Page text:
# Turn a password into a key without using salt

Assume I have a password with sufficient entropy but may not be uniformly distributed, how can I turn the password into a key that can be used for symmetric encryption?

I think there is surely such a method because when you type gpg -c it asks for a passphrase (more or less a password) not a key.

Ideally this method doesn't require a salt for ease of implementation, unless it's proven impossible.

• hash it by some secure hash function, e.g. Keccac
– user27950
Commented Jul 14, 2018 at 9:15
• Why the result will be uniformly distributed Commented Jul 14, 2018 at 9:19
• it is one of the assumed properties of secure hash functions. But you should take care that the entropy you put into the hash is greater than or equal to the output bits of the hash. Alternatively, you can use only as much bits from the hash as your input has entropy.
– user27950
Commented Jul 14, 2018 at 9:24
• Using a hash reminds me of random oracle. But on the other hand, a hash function is deterministic, assuming there's no collision, the distribution of hashed passwords is the same as that of the un-hashed? So if the un-hashed are non-uniform ... Commented Jul 14, 2018 at 9:42
• gpg -c generates a salt and stores it alongside the ciphertext. Commented Jul 15, 2018 at 6:46

For passwords with sufficient entropy you can use a KBKDF - a key based key derivation function - that allows a non-constant sized input and performs entropy extraction. The extraction of entropy into an intermediate form of a specific size is made explicit in HKDF by a function called HKDF-extract.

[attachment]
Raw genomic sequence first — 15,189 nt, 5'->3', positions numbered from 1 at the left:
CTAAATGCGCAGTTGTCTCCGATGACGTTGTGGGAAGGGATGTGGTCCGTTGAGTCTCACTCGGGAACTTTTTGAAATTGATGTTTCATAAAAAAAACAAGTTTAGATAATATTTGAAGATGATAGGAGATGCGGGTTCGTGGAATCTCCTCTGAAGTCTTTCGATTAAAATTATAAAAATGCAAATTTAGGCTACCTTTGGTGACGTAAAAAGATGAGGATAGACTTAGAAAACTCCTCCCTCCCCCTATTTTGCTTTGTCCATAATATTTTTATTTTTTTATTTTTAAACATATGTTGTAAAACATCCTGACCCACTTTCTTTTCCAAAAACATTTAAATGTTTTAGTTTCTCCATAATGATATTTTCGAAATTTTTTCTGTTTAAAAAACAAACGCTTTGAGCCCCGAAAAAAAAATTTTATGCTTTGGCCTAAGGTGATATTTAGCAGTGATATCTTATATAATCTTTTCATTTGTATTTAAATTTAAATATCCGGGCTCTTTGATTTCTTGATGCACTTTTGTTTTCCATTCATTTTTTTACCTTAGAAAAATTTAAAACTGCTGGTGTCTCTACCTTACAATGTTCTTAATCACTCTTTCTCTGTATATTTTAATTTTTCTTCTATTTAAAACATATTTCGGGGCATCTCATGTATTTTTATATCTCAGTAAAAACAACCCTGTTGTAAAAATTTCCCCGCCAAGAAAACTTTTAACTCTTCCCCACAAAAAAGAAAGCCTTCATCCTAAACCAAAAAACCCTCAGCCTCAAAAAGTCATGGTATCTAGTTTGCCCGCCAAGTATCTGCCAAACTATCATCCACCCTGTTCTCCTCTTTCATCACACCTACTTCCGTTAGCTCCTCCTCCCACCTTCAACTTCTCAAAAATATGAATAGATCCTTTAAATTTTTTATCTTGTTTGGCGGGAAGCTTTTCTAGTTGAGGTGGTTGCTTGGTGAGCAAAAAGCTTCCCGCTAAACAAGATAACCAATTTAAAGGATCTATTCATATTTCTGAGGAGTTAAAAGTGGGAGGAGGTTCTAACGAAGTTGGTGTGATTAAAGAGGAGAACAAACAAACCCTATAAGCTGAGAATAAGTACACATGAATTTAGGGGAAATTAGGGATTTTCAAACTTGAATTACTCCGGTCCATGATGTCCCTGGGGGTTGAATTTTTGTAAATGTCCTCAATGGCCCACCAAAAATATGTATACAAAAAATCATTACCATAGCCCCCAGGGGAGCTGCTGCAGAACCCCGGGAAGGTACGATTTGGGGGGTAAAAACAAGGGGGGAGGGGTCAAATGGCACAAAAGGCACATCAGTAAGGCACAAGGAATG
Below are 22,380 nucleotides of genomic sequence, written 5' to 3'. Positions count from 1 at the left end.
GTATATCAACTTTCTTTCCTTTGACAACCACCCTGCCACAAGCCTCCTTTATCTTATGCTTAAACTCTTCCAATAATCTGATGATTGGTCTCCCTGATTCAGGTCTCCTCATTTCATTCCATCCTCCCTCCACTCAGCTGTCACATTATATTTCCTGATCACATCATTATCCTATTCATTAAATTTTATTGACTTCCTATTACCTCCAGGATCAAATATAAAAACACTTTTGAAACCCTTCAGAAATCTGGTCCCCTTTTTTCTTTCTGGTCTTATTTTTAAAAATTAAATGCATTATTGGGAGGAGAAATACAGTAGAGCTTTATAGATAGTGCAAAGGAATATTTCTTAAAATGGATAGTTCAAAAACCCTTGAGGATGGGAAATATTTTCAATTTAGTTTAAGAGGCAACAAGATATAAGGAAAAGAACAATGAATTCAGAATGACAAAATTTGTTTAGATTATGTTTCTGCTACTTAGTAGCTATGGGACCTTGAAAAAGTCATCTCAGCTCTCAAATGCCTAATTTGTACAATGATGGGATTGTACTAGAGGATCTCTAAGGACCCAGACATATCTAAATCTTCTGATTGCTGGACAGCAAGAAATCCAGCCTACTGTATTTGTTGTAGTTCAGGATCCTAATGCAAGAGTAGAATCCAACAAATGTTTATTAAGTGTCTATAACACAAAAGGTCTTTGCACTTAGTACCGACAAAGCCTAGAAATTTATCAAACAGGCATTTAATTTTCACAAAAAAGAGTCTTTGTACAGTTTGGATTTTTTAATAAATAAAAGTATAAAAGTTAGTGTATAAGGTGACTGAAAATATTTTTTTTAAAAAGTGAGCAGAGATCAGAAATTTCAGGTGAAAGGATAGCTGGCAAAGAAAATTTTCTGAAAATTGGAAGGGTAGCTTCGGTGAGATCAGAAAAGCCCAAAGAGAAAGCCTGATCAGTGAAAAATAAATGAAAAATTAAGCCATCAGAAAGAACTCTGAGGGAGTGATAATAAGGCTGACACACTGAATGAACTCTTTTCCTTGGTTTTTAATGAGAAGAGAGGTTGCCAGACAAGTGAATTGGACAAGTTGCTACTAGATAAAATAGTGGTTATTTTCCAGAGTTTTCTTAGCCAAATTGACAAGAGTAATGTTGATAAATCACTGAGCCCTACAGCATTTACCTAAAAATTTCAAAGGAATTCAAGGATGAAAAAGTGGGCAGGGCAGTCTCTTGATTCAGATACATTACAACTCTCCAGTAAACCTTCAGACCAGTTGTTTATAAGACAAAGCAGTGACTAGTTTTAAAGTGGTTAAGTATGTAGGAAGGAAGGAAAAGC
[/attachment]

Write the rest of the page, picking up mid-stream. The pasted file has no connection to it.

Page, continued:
HKDF follows the "extract-then-expand" paradigm, where the KDF logically consists of two modules. The first stage takes the input keying material and "extracts" from it a fixed-length pseudorandom key K. The second stage "expands" the key K into several additional pseudorandom keys (the output of the KDF).

In many applications, the input keying material is not necessarily distributed uniformly, and the attacker may have some partial knowledge about it (for example, a Diffie-Hellman value computed by a key exchange protocol) or even partial control of it (as in some entropy-gathering applications). Thus, the goal of the "extract" stage is to "concentrate" the possibly dispersed entropy of the input keying material into a short, but cryptographically strong, pseudorandom key. In some applications, the input may already be a good pseudorandom key; in these cases, the "extract" stage is not necessary, and the "expand" part can be used alone.

Keys can then be derived from that intermediate state by HKDF-expand, which allows additional input parameters such as in the info field that may - for instance - include a label identifying the key to receive the output keying material.

Usually the extraction phase is implicit - not explicitly identified; this is for instance the case for other KDF's that rely on hash functions.

In others the extraction is not present; this is for instance the case for many KDF's that rely on block ciphers. Those start off with a symmetric key, which needs to conform to the requirements of symmetric keys that already presume "concentrated" entropy.

HKDF does not require a salt. It does take a salt as parameter but it may be empty. HKDF is significantly strengthened by a salt though, see chapter 3.1 for more information on when / how to apply a salt with HKDF.

The discussion about these principles for HKDF is applicable to many KDF's that may be equally secure within the protocols where they are used. The good thing of HKDF is that the principles are explicitly named and therefore - hopefully - well argued & applied.